01/23/12 — Homegrown delivery -- Produce makes housecalls

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Homegrown delivery -- Produce makes housecalls

By Steve Herring
Published in News on January 23, 2012 1:53 PM

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Tony Jones of Jones Farming places a cabbage in a box to be delivered to a customer's home. The Jones family has started delivering boxes of fresh vegetables grown on their family farm to individual homes in the Wayne County area through their retail store, Smith Chapel Supply. Produce is delivered usually within 12 hours of being harvested.

MOUNT OLIVE -- The freshly cut vegetables Tony and Kristal Jones were packing into boxes Thursday afternoon were just hours away from local tables.

The only way to get fresher vegetables is to harvest them from your own garden, said the Joneses, who own Smith Chapel Supply. However, for people who don't have their own bit of earth, the Joneses offer their own locally grown produce.

"Last summer it just so happened that we had an overabundance in our garden," Mrs. Jones said. "Because I had been reading about these things, I put together a few boxes just to kind of experiment with it and give it to different people.

"The idea was you would have one box with several different items in it so that you could have something different to feed your family every night. It went over very well and people liked it a lot."

They liked it so much the Jones esdecided to try marketing what they were growing.

They offer two sizes of boxes, $15 or $25. Currently, offerings include broccoli, sweet potatoes, turnip greens and roots, kale, cabbage, collards and spinach. Prices are based on current market prices, Jones said. The cost includes delivery.

There is no guarantee what will be in the box when it arrives. Mrs. Jones sends out an e-mail to customers every week describing what the boxes likely will contain. But that depends on what is being harvested and how much they have of each item. Also included is information about what is currently growing, along with a recipe.

At present, boxes are delivered on Thursdays. Jones said they would like to expand.

"We would love to deliver two or three days a week," he said. "We would like to have a drop in Goldsboro. We don't mind making five stops in Goldsboro. We will do house-to-house delivery, but our real interest would be a delivery at the hospital, or a delivery at a factory where we could do bulk. Right now, we are able to harvest on Wednesdays and Thursdays and do all the deliveries. Once we get them packed, we immediately send them out."

The Joneses have two children, ages 14 and 11, and like other parents, they have become more mindful of what their family eats and where it comes from.

Mrs. Jones has diabetes and said she said she has learned a lot about nutrition because of having to deal with the disease. She said when she started to have to count carbohydrates she learned that because of the way that many people are eating they sometimes go days at a time without eating a true green vegetable. Her interest led to reading about what is commonly referred to as "community-supported agriculture," in which families pay a local grower to keep them in fresh vegetables.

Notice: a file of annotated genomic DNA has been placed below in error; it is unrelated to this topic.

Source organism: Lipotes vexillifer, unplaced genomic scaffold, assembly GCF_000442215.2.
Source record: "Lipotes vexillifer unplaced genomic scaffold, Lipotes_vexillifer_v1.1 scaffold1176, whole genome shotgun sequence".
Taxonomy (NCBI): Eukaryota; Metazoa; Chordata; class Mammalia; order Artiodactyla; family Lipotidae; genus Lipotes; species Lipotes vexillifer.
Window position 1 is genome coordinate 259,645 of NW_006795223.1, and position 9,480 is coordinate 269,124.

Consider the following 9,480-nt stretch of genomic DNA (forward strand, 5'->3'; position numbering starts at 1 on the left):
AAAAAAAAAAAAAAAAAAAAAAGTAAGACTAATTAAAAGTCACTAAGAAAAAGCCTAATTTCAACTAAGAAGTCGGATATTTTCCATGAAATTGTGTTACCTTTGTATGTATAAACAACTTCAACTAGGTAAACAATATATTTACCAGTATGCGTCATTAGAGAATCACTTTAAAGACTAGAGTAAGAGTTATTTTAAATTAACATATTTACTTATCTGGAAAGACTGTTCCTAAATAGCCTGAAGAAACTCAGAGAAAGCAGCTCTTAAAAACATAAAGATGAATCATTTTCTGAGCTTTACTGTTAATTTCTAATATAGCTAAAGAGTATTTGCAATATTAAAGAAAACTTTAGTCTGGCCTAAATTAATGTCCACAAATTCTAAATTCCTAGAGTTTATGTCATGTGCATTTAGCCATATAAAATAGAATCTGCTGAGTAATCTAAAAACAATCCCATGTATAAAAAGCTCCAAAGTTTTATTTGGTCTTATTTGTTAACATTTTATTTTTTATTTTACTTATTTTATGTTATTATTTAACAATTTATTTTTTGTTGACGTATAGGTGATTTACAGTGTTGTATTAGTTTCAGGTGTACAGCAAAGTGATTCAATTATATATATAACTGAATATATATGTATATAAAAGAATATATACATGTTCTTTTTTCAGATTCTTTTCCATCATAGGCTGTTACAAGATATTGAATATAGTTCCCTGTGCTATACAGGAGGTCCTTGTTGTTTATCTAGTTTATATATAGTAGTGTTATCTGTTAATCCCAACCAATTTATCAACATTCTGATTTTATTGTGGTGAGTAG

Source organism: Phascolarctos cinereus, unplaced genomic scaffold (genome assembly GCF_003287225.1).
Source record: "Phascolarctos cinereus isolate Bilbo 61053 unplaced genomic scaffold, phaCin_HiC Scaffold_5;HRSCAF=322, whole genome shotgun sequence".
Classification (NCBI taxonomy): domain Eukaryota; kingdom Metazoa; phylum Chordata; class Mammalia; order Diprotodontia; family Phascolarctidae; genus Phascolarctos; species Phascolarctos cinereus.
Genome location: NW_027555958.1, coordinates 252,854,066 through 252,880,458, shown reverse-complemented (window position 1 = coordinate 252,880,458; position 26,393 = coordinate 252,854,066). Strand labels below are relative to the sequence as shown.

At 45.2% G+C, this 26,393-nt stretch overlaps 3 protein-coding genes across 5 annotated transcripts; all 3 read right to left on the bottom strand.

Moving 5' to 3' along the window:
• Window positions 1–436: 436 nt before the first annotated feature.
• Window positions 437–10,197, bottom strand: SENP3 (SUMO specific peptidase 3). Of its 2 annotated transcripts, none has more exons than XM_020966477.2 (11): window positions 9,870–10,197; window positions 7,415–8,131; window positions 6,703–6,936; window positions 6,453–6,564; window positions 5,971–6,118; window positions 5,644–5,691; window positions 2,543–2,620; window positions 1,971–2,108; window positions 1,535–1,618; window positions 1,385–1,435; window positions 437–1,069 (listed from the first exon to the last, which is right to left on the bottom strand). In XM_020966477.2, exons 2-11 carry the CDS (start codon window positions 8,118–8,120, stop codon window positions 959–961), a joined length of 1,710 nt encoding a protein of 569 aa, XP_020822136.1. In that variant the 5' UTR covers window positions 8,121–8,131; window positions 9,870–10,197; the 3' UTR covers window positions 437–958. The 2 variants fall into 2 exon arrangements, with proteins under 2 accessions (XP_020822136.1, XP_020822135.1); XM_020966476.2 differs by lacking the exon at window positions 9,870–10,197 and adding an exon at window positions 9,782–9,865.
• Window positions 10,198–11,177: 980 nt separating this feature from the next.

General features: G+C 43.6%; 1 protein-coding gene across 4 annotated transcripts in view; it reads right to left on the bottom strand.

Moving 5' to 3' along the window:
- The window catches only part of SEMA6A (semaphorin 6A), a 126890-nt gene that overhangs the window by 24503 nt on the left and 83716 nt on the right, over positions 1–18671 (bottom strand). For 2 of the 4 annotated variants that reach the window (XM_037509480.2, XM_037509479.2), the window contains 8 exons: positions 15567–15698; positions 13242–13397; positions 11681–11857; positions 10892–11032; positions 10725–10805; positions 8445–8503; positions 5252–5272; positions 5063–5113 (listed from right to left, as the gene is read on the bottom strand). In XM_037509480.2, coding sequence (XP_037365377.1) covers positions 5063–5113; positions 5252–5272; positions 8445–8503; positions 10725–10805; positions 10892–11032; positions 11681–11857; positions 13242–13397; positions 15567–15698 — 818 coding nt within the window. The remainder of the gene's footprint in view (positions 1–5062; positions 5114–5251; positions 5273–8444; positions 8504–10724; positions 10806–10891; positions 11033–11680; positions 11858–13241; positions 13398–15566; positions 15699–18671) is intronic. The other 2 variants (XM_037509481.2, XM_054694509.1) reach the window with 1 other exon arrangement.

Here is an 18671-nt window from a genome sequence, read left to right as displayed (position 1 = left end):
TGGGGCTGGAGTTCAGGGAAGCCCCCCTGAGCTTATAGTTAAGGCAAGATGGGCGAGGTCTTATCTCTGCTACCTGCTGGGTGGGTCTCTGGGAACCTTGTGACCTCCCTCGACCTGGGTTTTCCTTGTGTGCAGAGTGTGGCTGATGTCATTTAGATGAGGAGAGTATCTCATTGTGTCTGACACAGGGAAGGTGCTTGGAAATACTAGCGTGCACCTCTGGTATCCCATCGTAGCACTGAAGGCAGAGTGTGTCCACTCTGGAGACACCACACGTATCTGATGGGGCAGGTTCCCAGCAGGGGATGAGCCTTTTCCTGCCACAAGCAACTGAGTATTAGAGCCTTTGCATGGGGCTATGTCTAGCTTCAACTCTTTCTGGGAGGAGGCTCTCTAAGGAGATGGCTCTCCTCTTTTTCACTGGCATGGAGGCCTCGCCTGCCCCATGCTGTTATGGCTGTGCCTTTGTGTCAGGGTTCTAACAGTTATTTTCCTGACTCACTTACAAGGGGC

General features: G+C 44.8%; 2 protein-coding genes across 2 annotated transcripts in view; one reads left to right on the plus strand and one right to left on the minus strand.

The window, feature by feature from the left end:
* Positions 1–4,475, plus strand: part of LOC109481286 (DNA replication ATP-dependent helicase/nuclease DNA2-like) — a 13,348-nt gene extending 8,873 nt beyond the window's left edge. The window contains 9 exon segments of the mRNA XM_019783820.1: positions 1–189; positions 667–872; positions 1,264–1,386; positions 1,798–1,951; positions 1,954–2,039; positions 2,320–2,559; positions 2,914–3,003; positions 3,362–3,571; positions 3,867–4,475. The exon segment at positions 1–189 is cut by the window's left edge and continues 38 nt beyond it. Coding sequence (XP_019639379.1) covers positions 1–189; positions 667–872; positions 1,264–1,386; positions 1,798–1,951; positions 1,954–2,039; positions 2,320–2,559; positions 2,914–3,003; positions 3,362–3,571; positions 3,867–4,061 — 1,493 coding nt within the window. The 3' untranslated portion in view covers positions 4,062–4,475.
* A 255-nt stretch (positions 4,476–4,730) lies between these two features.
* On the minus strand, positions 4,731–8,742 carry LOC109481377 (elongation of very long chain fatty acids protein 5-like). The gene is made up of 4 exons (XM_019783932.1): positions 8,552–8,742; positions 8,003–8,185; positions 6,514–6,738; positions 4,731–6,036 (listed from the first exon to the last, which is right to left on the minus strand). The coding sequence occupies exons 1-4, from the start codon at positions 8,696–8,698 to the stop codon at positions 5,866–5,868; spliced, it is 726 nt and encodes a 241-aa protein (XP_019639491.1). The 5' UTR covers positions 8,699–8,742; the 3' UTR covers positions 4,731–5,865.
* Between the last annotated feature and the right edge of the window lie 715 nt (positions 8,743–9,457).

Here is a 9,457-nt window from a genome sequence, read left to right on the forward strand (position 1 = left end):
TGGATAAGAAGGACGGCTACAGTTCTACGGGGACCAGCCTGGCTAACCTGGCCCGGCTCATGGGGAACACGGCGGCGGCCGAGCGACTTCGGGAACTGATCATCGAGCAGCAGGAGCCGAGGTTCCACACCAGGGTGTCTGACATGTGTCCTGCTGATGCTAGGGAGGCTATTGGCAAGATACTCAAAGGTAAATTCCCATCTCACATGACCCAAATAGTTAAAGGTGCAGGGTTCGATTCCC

"They are a little different from what we are doing, but that is where the idea came from," Mrs. Jones said. "CSAs normally run during just certain times of the year. The clients put up an initial investment, usually a larger investment. They give you the money and you go out and grow the items for them and you do delivery."

The Joneses require no up front fee to sign up for their deliveries.

"We hope people understand that we need the business every week in order to provide the business each week. If we have a big spike one week and no one the next three weeks then we have got a problem. But if somebody doesn't need it this week, we don't expect them. They are not going to buy groceries they are not going to eat," Jones said.

Customers usually pay with a credit or debit card.

Vegetable box deliveries were a main topic of discussion at the Fruit and Vegetable Growers Association meeting the Joneses attended in Myrtle Beach, S.C. in December.

"That was all they were talking about -- that people wanted healthy, they wanted fresh, they wanted local, but they either didn't want to or were unable to grow it themselves," Mrs. Jones said.

Also, she added, most people don't want to buy in bulk. They would rather be able to buy what they are going to cook that week or that night and have it on hand.

When the Joneses returned home from the conference, they decided to test the market. They sent out e-mails, put their wares on Facebook and people "jumped right on it," she said.

"Folks get real excited in eastern North Carolina about vegetables in the summertime," Jones said, but they should to be aware that fresh vegetables can be available year-round.

For more information, contact the Joneses at 919-658-7975, e-mail Smithchapelsup@bellsouth.net or visit their Facebook page. People may also go by Smith Chapel Supply at 2216 N.C. 55 West.